The descent from Katahdin is a blur.
Hollywood grabbed some photos of me before leaving the Tableland.
I looked back at Baxter Peak, the summit of Katahdin, the holy place. As I write this sixteen years later I still have not been back to that place. Maybe I’ll never return.
Somewhere along the way we encountered Skeeter and Jeannie as they climbed the mountain. They would finish the Appalachian today, too.
I’d be lying if I said I wasn’t physically exhausted with screaming knees by the time I reached the bottom.
But once I was there, the scene was all hugs and smiles. I cannot express the happiness I felt.
A deep alpenglow shined on Katahdin at sunset. Such perfection.
We bumped into Big Red, the vehicle based thru-hiker, and he gave us a ride away from the Trail for good, to the town of Millinocket. There the entire crew got rooms at place called the Katahdin Inn, where they had an indoor pool and hot tub.
The grandest of celebrations ensued. We took over a small dive bar called The Blue Ox en masse, and later the party spilled over to the hotel. It was amazing to enjoy the culmination of such a perfect and momentous day. It was also a long, exhausting day precluded by very little sleep, so I crashed a little sooner than some of the others.
I think I spent a second, quieter night in Millinocket, just to catch up on rest and enjoy the hot tub. Some folks left in the morning, thus beginning the long string of goodbyes as we parted ways.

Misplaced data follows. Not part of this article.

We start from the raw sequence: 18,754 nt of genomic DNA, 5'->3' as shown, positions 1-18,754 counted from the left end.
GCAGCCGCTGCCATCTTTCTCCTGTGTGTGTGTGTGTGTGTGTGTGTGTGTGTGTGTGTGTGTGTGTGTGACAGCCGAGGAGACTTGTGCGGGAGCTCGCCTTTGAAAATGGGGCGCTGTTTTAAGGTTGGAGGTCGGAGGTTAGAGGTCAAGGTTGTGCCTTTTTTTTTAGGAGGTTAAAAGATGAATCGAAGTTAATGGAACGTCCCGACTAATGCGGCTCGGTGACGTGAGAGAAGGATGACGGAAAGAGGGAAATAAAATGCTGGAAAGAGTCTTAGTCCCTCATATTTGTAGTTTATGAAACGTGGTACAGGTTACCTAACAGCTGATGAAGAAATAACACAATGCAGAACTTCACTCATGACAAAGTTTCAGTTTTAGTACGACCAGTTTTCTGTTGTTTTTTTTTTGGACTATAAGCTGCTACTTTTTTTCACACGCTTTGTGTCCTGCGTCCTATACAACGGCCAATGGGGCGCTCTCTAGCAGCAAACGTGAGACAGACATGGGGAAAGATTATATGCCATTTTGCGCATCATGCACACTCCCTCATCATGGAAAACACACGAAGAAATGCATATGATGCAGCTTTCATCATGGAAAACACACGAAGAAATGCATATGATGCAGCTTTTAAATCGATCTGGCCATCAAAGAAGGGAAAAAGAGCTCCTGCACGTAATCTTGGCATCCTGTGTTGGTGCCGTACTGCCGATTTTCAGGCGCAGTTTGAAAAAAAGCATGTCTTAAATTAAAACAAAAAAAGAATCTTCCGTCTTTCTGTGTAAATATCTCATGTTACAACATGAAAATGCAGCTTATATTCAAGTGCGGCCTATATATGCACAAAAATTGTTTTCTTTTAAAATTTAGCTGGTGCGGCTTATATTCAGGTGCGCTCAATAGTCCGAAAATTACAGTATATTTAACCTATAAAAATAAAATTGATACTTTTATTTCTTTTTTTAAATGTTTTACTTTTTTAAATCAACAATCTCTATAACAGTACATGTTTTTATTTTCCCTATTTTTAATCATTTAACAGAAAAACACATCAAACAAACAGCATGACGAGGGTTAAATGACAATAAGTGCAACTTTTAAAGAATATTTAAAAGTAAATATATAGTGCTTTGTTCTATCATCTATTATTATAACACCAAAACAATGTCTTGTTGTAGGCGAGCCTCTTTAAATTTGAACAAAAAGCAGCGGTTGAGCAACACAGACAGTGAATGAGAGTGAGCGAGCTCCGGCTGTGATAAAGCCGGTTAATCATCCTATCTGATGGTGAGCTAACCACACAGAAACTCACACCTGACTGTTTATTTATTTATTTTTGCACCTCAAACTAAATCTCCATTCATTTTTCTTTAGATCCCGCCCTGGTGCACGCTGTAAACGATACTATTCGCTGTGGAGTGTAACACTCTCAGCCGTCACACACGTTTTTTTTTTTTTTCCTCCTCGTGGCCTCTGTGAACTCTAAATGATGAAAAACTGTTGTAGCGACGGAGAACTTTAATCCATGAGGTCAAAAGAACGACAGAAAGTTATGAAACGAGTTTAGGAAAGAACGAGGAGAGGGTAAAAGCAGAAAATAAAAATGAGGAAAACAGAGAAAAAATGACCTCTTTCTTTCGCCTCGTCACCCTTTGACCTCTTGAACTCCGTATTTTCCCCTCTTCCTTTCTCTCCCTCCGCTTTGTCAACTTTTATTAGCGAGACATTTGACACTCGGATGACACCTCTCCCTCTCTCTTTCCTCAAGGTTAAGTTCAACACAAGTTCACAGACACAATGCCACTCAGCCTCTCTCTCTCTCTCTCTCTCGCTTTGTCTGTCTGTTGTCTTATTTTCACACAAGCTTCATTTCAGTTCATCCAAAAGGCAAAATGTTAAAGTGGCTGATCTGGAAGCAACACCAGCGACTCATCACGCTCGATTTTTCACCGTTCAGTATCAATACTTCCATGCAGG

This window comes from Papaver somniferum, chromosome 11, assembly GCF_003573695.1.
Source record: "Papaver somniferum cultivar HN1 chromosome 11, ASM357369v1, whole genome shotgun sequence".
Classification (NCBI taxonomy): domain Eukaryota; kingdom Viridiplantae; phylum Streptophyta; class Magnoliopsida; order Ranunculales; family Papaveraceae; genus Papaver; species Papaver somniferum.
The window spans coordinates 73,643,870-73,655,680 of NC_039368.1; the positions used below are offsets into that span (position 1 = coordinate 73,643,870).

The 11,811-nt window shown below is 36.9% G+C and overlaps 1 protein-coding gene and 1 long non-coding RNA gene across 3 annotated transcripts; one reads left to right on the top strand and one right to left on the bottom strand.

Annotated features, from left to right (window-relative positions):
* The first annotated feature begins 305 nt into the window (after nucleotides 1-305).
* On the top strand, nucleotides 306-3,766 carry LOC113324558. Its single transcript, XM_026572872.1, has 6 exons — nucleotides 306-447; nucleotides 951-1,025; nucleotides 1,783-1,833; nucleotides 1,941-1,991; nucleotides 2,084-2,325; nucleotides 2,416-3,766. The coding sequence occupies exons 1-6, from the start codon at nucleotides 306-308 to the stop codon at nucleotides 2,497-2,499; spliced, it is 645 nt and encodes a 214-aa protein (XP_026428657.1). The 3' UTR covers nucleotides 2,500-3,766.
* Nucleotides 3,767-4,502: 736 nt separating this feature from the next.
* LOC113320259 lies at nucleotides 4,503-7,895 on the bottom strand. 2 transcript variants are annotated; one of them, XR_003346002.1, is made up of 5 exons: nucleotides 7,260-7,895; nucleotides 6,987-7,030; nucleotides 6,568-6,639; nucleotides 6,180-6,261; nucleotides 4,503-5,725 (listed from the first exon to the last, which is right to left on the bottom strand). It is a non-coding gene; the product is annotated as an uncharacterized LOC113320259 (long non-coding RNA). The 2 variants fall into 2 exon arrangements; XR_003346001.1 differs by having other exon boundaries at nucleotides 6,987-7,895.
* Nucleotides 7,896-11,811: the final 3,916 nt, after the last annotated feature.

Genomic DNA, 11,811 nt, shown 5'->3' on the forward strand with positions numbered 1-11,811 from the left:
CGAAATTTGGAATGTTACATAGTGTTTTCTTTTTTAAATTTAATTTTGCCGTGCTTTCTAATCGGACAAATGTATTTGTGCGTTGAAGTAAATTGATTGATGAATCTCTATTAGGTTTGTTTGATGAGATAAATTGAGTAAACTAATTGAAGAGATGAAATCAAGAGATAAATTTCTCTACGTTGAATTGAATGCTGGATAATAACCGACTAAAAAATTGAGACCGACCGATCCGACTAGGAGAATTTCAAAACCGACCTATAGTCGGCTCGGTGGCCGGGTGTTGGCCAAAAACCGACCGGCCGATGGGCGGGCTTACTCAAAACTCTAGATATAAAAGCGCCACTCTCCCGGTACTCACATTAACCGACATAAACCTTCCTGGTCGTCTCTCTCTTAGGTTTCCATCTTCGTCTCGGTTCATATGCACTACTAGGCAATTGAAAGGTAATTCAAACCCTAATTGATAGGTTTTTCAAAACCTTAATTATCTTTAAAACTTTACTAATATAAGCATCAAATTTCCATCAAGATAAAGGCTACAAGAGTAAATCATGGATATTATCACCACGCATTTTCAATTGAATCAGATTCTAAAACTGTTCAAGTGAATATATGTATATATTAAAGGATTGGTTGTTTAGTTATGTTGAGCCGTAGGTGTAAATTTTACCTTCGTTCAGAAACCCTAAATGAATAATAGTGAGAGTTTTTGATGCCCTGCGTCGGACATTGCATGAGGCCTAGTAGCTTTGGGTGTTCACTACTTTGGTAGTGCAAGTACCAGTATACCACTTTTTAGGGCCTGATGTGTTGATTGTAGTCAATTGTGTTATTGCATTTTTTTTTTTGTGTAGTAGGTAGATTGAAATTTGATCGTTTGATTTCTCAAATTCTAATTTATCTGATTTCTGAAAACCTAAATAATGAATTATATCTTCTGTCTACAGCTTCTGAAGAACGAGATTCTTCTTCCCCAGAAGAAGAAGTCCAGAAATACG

Hollywood and I had no deadlines or commitments, so we spent some extra time in Maine. We hitchhiked together from Millinocket all the way down to Bar Harbor in just three rides. One ride took us all the way down interstate 95, driven by a lawyer in a nice Saab – probably the fanciest ride I’d ever procured through hitchhiking at the time.
I think it was in Bar Harbor that I called my mom and told her I’d finished the Trail and would be on my way home soon. As I made the call a random guy walked by, and it struck me as a good idea to have him take a picture of me
We bought a developed campsite at Acadia National Park for a few nights. The idea was to hang out and explore the Park, but we ended up spending most of our time burning wood around the campfire and cooking and eating as much food as possible.
Our bodies seemed to know that we were done, and disagreed with doing any more hiking. One day we rented bicycles and checked out a few of the overlooks along the seashore.
I’d been excited to see the classic, rocky coastline of Maine (Growing up I’d only been to the beaches in New Jersey), but the day was gloomy, lacking in scenic drama, and mildly disappointing… or maybe I was just exhausted.
Eventually Hollywood saw me off at the Greyhound station in Bangor, and we were left to our devices. For me parting ways was like disconnecting from the last piece of the hike – there was nothing to do but go home from here. Greyhound is a notoriously inefficient way to travel, but it seemed to whisk me away in no time at all from the world of the Appalachian Trail in Maine to my home in Allentown, Pennsylvania.
I got back to work in the restaurant industry and enjoyed the holidays with family. In the spring I moved out of my mother’s house, into my very own apartment for the first time.
Less than four years later I’d set out to ride my bicycle across the United States.
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